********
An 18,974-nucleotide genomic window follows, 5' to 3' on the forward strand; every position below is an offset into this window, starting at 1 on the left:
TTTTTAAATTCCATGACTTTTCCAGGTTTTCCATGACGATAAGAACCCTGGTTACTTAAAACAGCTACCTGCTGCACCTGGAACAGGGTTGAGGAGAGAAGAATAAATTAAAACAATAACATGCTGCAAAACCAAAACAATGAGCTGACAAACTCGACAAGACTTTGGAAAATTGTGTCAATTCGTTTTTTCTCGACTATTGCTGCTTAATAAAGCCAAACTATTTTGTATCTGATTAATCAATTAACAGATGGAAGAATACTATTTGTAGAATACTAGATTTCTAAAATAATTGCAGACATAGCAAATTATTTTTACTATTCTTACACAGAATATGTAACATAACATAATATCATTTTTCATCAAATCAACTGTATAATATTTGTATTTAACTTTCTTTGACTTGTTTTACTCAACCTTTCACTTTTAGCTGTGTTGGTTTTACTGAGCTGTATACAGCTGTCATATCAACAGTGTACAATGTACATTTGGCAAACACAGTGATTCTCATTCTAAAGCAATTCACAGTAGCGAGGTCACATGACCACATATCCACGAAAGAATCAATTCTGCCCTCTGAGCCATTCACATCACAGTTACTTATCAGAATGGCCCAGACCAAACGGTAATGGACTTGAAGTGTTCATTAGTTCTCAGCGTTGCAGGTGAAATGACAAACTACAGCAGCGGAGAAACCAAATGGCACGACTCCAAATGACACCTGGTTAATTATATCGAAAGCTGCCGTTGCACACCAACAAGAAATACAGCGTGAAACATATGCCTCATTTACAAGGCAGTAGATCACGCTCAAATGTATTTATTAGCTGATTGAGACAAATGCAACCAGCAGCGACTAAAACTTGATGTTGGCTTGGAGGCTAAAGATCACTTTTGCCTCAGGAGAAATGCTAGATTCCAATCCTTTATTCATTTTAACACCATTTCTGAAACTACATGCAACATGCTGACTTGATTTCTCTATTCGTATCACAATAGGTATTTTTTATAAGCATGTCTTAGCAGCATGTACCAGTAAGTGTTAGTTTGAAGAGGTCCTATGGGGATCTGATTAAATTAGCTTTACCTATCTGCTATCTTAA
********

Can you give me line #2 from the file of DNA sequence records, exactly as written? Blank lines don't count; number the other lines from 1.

TTTTTAAATTCCATGACTTTTCCAGGTTTTCCATGACGATAAGAACCCTGGTTACTTAAAACAGCTACCTGCTGCACCTGGAACAGGGTTGAGGAGAGAAGAATAAATTAAAACAATAACATGCTGCAAAACCAAAACAATGAGCTGACAAACTCGACAAGACTTTGGAAAATTGTGTCAATTCGTTTTTTCTCGACTATTGCTGCTTAATAAAGCCAAACTATTTTGTATCTGATTAATCAATTAACAGATGGAAGAATACTATTTGTAGAATACTAGATTTCTAAAATAATTGCAGACATAGCAAATTATTTTTACTATTCTTACACAGAATATGTAACATAACATAATATCATTTTTCATCAAATCAACTGTATAATATTTGTATTTAACTTTCTTTGACTTGTTTTACTCAACCTTTCACTTTTAGCTGTGTTGGTTTTACTGAGCTGTATACAGCTGTCATATCAACAGTGTACAATGTACATTTGGCAAACACAGTGATTCTCATTCTAAAGCAATTCACAGTAGCGAGGTCACATGACCACATATCCACGAAAGAATCAATTCTGCCCTCTGAGCCATTCACATCACAGTTACTTATCAGAATGGCCCAGACCAAACGGTAATGGACTTGAAGTGTTCATTAGTTCTCAGCGTTGCAGGTGAAATGACAAACTACAGCAGCGGAGAAACCAAATGGCACGACTCCAAATGACACCTGGTTAATTATATCGAAAGCTGCCGTTGCACACCAACAAGAAATACAGCGTGAAACATATGCCTCATTTACAAGGCAGTAGATCACGCTCAAATGTATTTATTAGCTGATTGAGACAAATGCAACCAGCAGCGACTAAAACTTGATGTTGGCTTGGAGGCTAAAGATCACTTTTGCCTCAGGAGAAATGCTAGATTCCAATCCTTTATTCATTTTAACACCATTTCTGAAACTACATGCAACATGCTGACTTGATTTCTCTATTCGTATCACAATAGGTATTTTTTATAAGCATGTCTTAGCAGCATGTACCAGTAAGTGTTAGTTTGAAGAGGTCCTATGGGGATCTGATTAAATTAGCTTTACCTATCTGCTATCTTAA